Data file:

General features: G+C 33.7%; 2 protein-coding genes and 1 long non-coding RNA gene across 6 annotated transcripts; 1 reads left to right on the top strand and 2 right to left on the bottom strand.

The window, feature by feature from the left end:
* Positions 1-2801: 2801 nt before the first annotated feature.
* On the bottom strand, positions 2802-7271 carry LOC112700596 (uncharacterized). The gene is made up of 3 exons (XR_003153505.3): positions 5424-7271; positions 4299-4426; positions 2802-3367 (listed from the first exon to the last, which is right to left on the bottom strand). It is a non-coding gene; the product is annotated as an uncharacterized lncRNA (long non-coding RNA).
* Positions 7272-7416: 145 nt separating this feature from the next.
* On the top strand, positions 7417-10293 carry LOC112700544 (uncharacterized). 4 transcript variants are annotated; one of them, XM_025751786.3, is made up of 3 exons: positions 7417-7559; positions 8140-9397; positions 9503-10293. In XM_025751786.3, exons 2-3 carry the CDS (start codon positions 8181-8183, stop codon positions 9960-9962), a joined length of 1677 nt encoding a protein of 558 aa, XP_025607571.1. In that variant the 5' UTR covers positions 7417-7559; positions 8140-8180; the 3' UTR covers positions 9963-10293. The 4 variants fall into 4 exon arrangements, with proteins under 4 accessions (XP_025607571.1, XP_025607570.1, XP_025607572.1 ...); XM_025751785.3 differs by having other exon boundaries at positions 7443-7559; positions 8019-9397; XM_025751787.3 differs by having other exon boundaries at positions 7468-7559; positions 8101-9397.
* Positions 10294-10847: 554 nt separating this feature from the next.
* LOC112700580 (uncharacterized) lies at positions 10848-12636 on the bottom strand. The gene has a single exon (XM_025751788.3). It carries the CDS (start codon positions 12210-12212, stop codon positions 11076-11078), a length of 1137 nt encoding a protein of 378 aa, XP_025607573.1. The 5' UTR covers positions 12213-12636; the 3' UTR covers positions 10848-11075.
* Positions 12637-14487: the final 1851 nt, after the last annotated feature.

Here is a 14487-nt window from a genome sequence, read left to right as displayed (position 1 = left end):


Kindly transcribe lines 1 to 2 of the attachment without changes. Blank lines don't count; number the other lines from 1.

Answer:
General features: G+C 33.7%; 2 protein-coding genes and 1 long non-coding RNA gene across 6 annotated transcripts; 1 reads left to right on the top strand and 2 right to left on the bottom strand.

The window, feature by feature from the left end: